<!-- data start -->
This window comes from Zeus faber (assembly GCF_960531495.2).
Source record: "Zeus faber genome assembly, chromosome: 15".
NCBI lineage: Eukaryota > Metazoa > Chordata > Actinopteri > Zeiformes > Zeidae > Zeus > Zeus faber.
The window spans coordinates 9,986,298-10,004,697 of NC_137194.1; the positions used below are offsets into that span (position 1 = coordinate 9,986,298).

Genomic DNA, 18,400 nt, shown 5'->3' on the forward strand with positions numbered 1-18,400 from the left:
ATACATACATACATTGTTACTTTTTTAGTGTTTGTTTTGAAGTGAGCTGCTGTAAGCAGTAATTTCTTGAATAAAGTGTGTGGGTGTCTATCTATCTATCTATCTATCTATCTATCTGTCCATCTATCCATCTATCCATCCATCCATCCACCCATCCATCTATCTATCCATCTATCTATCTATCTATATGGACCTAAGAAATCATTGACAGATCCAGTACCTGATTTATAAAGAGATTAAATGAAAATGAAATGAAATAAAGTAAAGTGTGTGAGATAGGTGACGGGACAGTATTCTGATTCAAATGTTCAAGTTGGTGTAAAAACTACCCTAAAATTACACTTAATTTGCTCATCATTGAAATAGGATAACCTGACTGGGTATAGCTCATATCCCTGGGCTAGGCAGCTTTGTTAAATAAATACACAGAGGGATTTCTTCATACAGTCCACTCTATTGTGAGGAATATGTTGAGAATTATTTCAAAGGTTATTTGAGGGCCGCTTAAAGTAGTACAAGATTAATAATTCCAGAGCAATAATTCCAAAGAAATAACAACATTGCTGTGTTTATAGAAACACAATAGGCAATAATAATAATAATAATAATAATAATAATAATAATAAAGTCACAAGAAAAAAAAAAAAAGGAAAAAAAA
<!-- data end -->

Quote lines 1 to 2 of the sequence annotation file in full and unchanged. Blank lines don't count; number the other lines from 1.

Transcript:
This window comes from Zeus faber (assembly GCF_960531495.2).
Source record: "Zeus faber genome assembly, chromosome: 15".